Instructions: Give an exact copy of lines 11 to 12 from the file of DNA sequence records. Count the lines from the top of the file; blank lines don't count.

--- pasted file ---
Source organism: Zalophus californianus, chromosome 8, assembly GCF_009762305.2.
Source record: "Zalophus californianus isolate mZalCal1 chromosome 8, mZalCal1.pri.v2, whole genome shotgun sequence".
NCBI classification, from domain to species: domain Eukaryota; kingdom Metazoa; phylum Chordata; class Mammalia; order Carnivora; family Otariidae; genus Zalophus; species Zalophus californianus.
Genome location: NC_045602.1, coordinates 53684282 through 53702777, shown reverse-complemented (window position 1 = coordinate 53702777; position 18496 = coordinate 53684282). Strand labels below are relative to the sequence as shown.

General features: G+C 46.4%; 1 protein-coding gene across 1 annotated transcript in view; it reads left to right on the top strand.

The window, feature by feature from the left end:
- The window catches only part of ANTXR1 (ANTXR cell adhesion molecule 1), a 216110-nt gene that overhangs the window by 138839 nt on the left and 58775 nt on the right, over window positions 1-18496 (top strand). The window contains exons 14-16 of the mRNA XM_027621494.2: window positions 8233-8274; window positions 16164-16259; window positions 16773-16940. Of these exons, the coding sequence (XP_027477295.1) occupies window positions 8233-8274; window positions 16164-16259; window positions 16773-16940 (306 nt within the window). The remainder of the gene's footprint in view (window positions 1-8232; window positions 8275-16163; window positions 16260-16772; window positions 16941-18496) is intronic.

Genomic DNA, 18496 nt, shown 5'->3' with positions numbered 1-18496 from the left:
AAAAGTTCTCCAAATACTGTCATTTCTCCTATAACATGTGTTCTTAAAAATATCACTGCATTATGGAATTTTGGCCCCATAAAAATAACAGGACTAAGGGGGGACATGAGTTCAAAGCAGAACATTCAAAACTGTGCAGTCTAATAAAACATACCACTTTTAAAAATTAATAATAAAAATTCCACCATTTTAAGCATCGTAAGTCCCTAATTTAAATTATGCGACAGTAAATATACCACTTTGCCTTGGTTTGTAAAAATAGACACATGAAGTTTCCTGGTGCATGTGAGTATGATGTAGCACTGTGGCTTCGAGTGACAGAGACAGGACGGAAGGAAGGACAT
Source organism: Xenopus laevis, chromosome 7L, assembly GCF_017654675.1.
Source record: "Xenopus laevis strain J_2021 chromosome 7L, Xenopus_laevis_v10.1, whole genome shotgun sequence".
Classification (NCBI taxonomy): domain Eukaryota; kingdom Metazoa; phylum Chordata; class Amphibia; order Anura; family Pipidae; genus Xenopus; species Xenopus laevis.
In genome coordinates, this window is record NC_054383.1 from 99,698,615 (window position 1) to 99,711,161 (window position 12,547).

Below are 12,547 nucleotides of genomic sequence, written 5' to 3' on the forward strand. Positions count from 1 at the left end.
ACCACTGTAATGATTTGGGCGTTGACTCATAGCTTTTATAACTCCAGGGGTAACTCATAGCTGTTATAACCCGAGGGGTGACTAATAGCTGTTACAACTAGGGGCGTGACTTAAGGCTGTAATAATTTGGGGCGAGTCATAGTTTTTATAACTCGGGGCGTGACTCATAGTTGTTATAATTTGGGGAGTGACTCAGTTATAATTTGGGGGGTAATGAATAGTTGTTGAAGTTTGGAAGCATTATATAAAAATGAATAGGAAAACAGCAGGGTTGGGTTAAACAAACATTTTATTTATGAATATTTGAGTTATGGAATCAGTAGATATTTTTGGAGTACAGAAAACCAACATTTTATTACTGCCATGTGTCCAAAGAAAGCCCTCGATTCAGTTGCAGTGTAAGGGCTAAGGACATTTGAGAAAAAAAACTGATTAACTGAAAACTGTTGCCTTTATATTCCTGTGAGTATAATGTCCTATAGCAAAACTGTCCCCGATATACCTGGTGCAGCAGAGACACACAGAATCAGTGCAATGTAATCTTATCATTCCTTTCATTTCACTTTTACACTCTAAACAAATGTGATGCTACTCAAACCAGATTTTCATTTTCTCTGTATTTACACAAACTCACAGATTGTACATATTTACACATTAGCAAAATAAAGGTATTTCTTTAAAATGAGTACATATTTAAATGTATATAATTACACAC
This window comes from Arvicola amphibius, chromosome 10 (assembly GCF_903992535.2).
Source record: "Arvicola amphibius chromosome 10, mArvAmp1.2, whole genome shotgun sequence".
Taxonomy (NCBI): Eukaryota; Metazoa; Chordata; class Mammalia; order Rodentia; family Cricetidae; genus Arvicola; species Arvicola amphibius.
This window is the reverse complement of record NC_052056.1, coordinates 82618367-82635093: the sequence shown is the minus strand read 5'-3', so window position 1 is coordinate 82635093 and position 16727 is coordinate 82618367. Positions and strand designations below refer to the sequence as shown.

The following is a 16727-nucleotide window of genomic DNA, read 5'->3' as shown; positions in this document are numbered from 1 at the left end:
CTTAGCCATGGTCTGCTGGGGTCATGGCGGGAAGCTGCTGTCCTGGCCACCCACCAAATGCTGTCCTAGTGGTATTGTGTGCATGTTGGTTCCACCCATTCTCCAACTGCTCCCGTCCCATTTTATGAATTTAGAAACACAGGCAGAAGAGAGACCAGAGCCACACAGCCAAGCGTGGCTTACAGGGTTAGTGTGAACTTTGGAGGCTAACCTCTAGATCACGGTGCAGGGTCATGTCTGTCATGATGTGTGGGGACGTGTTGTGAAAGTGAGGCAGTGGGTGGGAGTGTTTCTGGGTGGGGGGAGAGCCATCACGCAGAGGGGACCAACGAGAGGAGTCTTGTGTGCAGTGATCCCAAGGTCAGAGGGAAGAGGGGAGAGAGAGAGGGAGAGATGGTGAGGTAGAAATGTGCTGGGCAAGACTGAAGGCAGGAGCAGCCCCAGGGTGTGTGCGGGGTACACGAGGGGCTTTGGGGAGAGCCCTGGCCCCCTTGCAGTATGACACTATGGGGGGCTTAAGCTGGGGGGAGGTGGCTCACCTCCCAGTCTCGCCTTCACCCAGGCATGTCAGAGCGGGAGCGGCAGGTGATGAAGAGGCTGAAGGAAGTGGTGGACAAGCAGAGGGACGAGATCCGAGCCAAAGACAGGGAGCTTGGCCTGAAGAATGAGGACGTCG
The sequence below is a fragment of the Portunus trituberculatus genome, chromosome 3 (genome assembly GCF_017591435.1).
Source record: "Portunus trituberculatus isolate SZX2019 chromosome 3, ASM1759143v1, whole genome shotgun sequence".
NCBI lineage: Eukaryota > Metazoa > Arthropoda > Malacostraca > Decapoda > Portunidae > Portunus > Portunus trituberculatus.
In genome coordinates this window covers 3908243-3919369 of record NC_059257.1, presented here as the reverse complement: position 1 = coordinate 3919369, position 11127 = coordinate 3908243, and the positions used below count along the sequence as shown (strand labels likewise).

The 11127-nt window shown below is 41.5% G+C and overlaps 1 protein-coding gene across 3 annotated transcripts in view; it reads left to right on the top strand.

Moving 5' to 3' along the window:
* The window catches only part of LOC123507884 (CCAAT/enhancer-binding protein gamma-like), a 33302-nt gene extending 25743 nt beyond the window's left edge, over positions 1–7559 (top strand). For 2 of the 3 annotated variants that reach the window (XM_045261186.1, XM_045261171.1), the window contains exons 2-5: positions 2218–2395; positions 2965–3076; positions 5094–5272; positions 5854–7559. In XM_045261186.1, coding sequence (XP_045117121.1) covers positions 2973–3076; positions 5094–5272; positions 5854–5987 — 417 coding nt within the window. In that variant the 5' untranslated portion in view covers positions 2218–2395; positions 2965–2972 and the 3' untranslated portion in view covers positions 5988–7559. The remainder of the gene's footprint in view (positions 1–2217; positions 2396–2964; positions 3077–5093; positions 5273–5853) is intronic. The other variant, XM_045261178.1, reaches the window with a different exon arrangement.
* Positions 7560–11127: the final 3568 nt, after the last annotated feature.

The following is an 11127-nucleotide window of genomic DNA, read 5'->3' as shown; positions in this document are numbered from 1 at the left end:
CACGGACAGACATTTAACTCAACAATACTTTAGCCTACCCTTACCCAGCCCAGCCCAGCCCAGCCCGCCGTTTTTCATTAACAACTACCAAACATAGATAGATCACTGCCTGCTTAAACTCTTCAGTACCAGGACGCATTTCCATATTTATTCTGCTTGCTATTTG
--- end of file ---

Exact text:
Source record: "Xenopus laevis strain J_2021 chromosome 7L, Xenopus_laevis_v10.1, whole genome shotgun sequence".
Classification (NCBI taxonomy): domain Eukaryota; kingdom Metazoa; phylum Chordata; class Amphibia; order Anura; family Pipidae; genus Xenopus; species Xenopus laevis.